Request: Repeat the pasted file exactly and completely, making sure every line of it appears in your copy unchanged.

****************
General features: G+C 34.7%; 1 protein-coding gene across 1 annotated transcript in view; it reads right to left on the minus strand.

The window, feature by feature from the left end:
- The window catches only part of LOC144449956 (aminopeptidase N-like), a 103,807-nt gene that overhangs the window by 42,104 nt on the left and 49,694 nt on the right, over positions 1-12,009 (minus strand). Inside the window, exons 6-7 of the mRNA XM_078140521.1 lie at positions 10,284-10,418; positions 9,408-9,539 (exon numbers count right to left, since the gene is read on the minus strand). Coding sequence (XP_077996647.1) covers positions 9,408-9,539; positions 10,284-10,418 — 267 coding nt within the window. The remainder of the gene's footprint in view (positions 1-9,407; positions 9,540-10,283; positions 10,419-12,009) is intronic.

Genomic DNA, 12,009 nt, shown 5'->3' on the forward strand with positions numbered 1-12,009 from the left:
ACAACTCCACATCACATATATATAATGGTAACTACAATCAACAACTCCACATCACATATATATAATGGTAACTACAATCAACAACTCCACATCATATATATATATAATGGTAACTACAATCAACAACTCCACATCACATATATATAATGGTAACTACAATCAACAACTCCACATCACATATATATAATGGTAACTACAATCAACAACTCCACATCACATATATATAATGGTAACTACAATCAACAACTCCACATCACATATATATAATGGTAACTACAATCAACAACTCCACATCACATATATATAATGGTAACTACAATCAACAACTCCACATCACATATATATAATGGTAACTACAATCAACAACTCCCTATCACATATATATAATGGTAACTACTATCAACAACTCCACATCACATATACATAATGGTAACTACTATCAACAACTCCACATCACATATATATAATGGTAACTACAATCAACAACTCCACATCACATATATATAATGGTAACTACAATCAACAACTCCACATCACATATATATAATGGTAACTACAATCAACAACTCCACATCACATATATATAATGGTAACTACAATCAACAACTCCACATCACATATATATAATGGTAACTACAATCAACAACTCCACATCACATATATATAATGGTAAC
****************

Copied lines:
General features: G+C 34.7%; 1 protein-coding gene across 1 annotated transcript in view; it reads right to left on the minus strand.

The window, feature by feature from the left end:
- The window catches only part of LOC144449956 (aminopeptidase N-like), a 103,807-nt gene that overhangs the window by 42,104 nt on the left and 49,694 nt on the right, over positions 1-12,009 (minus strand). Inside the window, exons 6-7 of the mRNA XM_078140521.1 lie at positions 10,284-10,418; positions 9,408-9,539 (exon numbers count right to left, since the gene is read on the minus strand). Coding sequence (XP_077996647.1) covers positions 9,408-9,539; positions 10,284-10,418 — 267 coding nt within the window. The remainder of the gene's footprint in view (positions 1-9,407; positions 9,540-10,283; positions 10,419-12,009) is intronic.

Genomic DNA, 12,009 nt, shown 5'->3' on the forward strand with positions numbered 1-12,009 from the left:
ACAACTCCACATCACATATATATAATGGTAACTACAATCAACAACTCCACATCACATATATATAATGGTAACTACAATCAACAACTCCACATCATATATATATATAATGGTAACTACAATCAACAACTCCACATCACATATATATAATGGTAACTACAATCAACAACTCCACATCACATATATATAATGGTAACTACAATCAACAACTCCACATCACATATATATAATGGTAACTACAATCAACAACTCCACATCACATATATATAATGGTAACTACAATCAACAACTCCACATCACATATATATAATGGTAACTACAATCAACAACTCCACATCACATATATATAATGGTAACTACAATCAACAACTCCCTATCACATATATATAATGGTAACTACTATCAACAACTCCACATCACATATACATAATGGTAACTACTATCAACAACTCCACATCACATATATATAATGGTAACTACAATCAACAACTCCACATCACATATATATAATGGTAACTACAATCAACAACTCCACATCACATATATATAATGGTAACTACAATCAACAACTCCACATCACATATATATAATGGTAACTACAATCAACAACTCCACATCACATATATATAATGGTAACTACAATCAACAACTCCACATCACATATATATAATGGTAAC